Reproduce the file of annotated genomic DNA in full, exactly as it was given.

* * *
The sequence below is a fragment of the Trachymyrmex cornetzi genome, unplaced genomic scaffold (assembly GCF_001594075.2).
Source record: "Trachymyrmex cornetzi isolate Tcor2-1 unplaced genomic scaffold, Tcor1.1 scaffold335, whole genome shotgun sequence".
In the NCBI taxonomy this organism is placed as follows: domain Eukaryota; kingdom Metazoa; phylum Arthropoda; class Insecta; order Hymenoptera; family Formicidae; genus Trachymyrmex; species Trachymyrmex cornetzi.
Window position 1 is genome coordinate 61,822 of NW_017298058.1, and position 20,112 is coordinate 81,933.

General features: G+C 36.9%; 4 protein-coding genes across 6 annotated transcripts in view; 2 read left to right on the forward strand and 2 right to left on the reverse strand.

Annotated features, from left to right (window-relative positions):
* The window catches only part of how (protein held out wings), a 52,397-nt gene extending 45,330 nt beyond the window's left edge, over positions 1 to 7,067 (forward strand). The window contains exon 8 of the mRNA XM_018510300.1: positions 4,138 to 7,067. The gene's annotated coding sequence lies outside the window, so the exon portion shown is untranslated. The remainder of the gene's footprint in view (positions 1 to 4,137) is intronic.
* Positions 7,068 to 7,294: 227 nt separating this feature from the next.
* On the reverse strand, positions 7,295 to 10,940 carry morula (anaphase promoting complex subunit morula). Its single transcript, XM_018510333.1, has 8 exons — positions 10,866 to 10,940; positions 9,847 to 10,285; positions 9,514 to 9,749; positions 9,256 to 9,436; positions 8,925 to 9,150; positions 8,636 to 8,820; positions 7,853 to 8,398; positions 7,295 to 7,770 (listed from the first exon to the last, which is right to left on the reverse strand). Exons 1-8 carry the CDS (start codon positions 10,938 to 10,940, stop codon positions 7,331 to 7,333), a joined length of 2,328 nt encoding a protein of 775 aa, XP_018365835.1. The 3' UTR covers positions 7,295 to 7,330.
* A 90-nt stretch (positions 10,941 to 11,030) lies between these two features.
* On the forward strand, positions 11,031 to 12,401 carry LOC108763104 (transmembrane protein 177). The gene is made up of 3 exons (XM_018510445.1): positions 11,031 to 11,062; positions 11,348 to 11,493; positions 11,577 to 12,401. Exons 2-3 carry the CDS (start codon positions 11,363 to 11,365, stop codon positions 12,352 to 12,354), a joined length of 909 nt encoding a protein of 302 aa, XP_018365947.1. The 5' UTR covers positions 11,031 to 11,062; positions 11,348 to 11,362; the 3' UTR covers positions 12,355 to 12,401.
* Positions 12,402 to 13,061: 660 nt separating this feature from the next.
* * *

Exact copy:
The sequence below is a fragment of the Trachymyrmex cornetzi genome, unplaced genomic scaffold (assembly GCF_001594075.2).
Source record: "Trachymyrmex cornetzi isolate Tcor2-1 unplaced genomic scaffold, Tcor1.1 scaffold335, whole genome shotgun sequence".
In the NCBI taxonomy this organism is placed as follows: domain Eukaryota; kingdom Metazoa; phylum Arthropoda; class Insecta; order Hymenoptera; family Formicidae; genus Trachymyrmex; species Trachymyrmex cornetzi.
Window position 1 is genome coordinate 61,822 of NW_017298058.1, and position 20,112 is coordinate 81,933.

General features: G+C 36.9%; 4 protein-coding genes across 6 annotated transcripts in view; 2 read left to right on the forward strand and 2 right to left on the reverse strand.

Annotated features, from left to right (window-relative positions):
* The window catches only part of how (protein held out wings), a 52,397-nt gene extending 45,330 nt beyond the window's left edge, over positions 1 to 7,067 (forward strand). The window contains exon 8 of the mRNA XM_018510300.1: positions 4,138 to 7,067. The gene's annotated coding sequence lies outside the window, so the exon portion shown is untranslated. The remainder of the gene's footprint in view (positions 1 to 4,137) is intronic.
* Positions 7,068 to 7,294: 227 nt separating this feature from the next.
* On the reverse strand, positions 7,295 to 10,940 carry morula (anaphase promoting complex subunit morula). Its single transcript, XM_018510333.1, has 8 exons — positions 10,866 to 10,940; positions 9,847 to 10,285; positions 9,514 to 9,749; positions 9,256 to 9,436; positions 8,925 to 9,150; positions 8,636 to 8,820; positions 7,853 to 8,398; positions 7,295 to 7,770 (listed from the first exon to the last, which is right to left on the reverse strand). Exons 1-8 carry the CDS (start codon positions 10,938 to 10,940, stop codon positions 7,331 to 7,333), a joined length of 2,328 nt encoding a protein of 775 aa, XP_018365835.1. The 3' UTR covers positions 7,295 to 7,330.
* A 90-nt stretch (positions 10,941 to 11,030) lies between these two features.
* On the forward strand, positions 11,031 to 12,401 carry LOC108763104 (transmembrane protein 177). The gene is made up of 3 exons (XM_018510445.1): positions 11,031 to 11,062; positions 11,348 to 11,493; positions 11,577 to 12,401. Exons 2-3 carry the CDS (start codon positions 11,363 to 11,365, stop codon positions 12,352 to 12,354), a joined length of 909 nt encoding a protein of 302 aa, XP_018365947.1. The 5' UTR covers positions 11,031 to 11,062; positions 11,348 to 11,362; the 3' UTR covers positions 12,355 to 12,401.
* Positions 12,402 to 13,061: 660 nt separating this feature from the next.